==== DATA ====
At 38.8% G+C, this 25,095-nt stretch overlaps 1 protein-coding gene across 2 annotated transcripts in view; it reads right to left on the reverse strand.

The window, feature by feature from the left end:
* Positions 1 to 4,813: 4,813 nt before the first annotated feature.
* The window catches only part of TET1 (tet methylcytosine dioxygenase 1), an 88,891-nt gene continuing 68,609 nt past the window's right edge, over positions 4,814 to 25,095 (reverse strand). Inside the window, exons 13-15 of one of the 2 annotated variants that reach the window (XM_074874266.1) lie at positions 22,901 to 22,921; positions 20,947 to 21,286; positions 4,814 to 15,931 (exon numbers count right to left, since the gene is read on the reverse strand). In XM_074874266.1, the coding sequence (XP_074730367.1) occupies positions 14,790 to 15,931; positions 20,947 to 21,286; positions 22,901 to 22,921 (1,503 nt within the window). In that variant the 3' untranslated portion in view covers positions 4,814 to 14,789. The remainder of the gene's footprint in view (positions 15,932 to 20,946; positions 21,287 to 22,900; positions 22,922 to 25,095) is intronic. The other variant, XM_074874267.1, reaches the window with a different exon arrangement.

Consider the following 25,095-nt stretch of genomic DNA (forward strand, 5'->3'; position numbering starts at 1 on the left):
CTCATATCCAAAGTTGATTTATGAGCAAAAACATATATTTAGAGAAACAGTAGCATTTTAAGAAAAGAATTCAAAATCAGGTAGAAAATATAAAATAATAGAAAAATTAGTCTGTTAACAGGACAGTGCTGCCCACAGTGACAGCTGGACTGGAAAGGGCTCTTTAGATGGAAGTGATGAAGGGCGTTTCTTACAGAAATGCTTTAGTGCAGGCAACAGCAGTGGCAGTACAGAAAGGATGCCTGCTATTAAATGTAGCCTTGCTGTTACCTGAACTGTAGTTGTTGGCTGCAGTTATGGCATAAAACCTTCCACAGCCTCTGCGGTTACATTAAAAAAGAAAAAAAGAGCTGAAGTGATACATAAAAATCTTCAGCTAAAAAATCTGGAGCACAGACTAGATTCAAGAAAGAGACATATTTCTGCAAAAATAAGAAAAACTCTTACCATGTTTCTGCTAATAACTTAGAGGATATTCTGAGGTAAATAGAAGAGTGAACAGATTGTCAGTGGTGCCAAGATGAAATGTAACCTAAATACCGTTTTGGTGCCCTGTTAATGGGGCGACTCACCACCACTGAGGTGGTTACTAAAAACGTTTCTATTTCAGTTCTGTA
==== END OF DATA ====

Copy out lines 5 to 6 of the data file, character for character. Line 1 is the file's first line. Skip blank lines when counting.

Consider the following 25,095-nt stretch of genomic DNA (forward strand, 5'->3'; position numbering starts at 1 on the left):
CTCATATCCAAAGTTGATTTATGAGCAAAAACATATATTTAGAGAAACAGTAGCATTTTAAGAAAAGAATTCAAAATCAGGTAGAAAATATAAAATAATAGAAAAATTAGTCTGTTAACAGGACAGTGCTGCCCACAGTGACAGCTGGACTGGAAAGGGCTCTTTAGATGGAAGTGATGAAGGGCGTTTCTTACAGAAATGCTTTAGTGCAGGCAACAGCAGTGGCAGTACAGAAAGGATGCCTGCTATTAAATGTAGCCTTGCTGTTACCTGAACTGTAGTTGTTGGCTGCAGTTATGGCATAAAACCTTCCACAGCCTCTGCGGTTACATTAAAAAAGAAAAAAAGAGCTGAAGTGATACATAAAAATCTTCAGCTAAAAAATCTGGAGCACAGACTAGATTCAAGAAAGAGACATATTTCTGCAAAAATAAGAAAAACTCTTACCATGTTTCTGCTAATAACTTAGAGGATATTCTGAGGTAAATAGAAGAGTGAACAGATTGTCAGTGGTGCCAAGATGAAATGTAACCTAAATACCGTTTTGGTGCCCTGTTAATGGGGCGACTCACCACCACTGAGGTGGTTACTAAAAACGTTTCTATTTCAGTTCTGTA